Step Four

Now that those negative thought patterns are identified, it’s time to reshape them. Mental illness and other situations may try to warp your reality. Often your therapist will ask you whether your thoughts or views of a situation are based on fact or inaccurate perception of what is going on. This is a really difficult step and will take time. You may have spent a lifetime wrapped up in negative ways of thinking about both your life and yourself. However, with a strong support system, practice, mindfulness, and cultivation of self-love, in time, these new thinking/behavioral patterns will become a habit.

Getting the Most out of CBT Counseling

We want to be careful and disclaim that CBT counseling won’t be successful for everyone. However, there are a number of steps you can take to get the most out of your sessions:

CBT Counseling: One

Before you even have your first session, go into it remembering that therapy is a team effort. It is the most successful when you are an active part of the process. Also remember therapy is a two-way street. If you feel you aren’t connecting to your therapist that in no way defines you or your ability to cope. Sometimes it takes multiple sessions with a few different therapists to figure out whom you gel the most with. And there is no shame in that. Just like romantic relationships, sometimes you have to interact with a few different people in order to figure out your likes and dislikes in a therapist. Once you find a therapist that suits you, you two can set and achieve your goals together

CBT Counseling: Two

One of the hardest parts of therapy is letting your guard down and actively asking for help. It is crucial to be honest and open not only with your therapist but also with yourself. The success of your sessions will boil down to your willingness to share and openness to try coping skills.

CBT Counseling: Three

It is of the utmost importance you stick to your treatment plan. If you are on medication, please take it. Do your best not to skip therapy sessions – and if you feel you must (due to illness or another outside factor) you can always have a phone conversation with your therapist. We know there are times you will feel down or unmotivated. These are the times you truly should go to therapy as you can use those emotions and thoughts as talking points and start approaching solutions to them. The more sessions you skip, the more your progress will be disrupted.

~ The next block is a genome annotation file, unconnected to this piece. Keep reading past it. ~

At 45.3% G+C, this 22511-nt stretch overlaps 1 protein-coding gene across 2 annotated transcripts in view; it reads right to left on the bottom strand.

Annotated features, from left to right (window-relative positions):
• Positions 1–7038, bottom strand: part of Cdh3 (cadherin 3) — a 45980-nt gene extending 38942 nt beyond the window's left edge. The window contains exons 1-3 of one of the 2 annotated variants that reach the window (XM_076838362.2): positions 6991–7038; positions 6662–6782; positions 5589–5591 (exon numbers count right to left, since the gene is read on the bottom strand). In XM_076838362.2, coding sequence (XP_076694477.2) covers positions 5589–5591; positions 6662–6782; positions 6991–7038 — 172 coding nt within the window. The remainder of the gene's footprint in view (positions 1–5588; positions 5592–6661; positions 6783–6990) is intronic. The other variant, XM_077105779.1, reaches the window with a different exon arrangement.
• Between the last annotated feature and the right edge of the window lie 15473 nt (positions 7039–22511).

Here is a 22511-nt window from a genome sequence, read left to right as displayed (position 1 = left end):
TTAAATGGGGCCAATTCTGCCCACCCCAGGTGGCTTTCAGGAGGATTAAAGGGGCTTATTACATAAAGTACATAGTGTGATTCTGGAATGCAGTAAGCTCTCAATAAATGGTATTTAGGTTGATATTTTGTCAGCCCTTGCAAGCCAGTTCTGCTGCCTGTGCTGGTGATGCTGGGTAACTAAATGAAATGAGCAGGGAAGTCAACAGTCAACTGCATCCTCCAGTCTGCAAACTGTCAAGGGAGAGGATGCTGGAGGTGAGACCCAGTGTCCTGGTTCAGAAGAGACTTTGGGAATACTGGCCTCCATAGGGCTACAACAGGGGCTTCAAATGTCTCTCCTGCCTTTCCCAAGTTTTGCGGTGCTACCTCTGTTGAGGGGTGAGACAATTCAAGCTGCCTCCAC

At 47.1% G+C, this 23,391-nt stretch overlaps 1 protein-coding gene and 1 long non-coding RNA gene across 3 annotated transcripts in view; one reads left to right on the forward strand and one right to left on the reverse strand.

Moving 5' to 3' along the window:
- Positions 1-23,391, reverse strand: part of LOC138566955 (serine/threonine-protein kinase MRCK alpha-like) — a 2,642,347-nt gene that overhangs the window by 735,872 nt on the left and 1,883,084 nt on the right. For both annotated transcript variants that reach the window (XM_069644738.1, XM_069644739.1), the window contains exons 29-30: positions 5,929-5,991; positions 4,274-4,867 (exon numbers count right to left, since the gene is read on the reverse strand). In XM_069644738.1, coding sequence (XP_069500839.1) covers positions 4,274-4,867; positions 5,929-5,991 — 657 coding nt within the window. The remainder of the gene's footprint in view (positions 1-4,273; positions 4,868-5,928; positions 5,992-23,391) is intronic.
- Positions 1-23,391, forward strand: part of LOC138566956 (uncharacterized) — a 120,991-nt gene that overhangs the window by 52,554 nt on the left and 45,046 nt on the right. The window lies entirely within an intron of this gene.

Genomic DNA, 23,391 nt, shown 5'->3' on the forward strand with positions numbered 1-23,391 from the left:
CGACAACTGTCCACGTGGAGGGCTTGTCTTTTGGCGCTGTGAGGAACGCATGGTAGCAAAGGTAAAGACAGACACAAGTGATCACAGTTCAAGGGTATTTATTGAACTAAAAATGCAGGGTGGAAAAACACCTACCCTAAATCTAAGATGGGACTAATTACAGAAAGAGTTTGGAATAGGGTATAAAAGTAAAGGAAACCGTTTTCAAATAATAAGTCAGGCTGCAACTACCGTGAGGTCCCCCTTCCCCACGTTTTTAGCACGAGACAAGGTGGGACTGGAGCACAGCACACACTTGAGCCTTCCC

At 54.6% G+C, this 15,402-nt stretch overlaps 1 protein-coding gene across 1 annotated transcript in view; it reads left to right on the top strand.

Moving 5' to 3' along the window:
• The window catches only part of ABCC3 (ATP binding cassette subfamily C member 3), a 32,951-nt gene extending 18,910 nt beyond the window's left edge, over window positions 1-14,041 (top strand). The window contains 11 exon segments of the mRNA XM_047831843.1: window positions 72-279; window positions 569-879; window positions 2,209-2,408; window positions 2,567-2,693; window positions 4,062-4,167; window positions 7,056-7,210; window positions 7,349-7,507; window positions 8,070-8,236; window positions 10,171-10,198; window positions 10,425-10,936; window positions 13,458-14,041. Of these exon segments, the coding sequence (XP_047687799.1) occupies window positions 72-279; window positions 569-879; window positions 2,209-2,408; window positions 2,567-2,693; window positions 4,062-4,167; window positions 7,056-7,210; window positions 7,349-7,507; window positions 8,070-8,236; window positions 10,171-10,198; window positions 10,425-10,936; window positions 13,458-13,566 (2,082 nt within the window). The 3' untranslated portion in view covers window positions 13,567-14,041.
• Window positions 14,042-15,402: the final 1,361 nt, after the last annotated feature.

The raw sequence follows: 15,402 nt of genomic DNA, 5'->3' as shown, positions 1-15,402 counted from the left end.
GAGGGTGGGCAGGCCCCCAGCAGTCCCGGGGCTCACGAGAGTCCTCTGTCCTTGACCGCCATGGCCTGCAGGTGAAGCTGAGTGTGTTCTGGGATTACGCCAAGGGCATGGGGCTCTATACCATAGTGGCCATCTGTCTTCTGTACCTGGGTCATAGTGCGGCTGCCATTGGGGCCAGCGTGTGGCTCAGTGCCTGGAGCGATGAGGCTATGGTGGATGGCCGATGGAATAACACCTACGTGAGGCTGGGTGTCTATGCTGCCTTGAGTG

CBT Counseling: Four

Try to remain realistic about the process and your results. Rome wasn’t built in a day, and neither will your coping skills. Working on such traumatizing and emotional issues will be painful. It will require hard work. Often times you will feel drained and maybe even worse than you did initially. It may take several sessions to get over the pain and start to change your thinking. And that is perfectly normal! As they say, “It’s always darkest before the dawn.”

CBT Counseling: Five

Do your homework. This correlates with the consistency we mentioned earlier. If your therapist asks you to read, journal, or do other activities outside of your sessions, please do your best to follow through. The homework is often meant to help you apply the things you cover in your sessions and help you begin to create new, more positive habits.

If you live outside of the South Hills of Pittsburgh, to find a therapist near you, click here.

How Can We Help You? 

Negative thoughts and behaviors can and do happen. But when we find ourselves in that negative state of mind, we may be basing our thoughts and reactions based on that negative view of the situation – often making the issue seem far much worse than it is. The goal of CBT is to help encourage problem-solving and coping skills to correct those misinterpretations. CBT can help with a number of issues and mental health disorders such as sleep disorders, depression, bipolar disorders, anxiety disorders, phobias, OCD, eating disorders, substance abuse disorders, schizophrenia, and PTSD. Cristina Panaccione and Associates Counsels have locations in the South Hills of Pittsburgh and Robinson Township in the Western suburbs. We are currently accepting a limited number of new patients, so check out our services pages to learn more about how we can help you navigate your personal roadblocks.

* This information has not been evaluated by the Food and Drug Administration. This information is not intended to diagnose, treat, cure, or prevent any disease. Please contact a medical professional for advice.


When was the last time someone listened to you?  Really listened and provided active feedback.

To get started let our intake coordinator connect you with our therapist who is your best fit for your needs

Cristina Panaccione Contact Form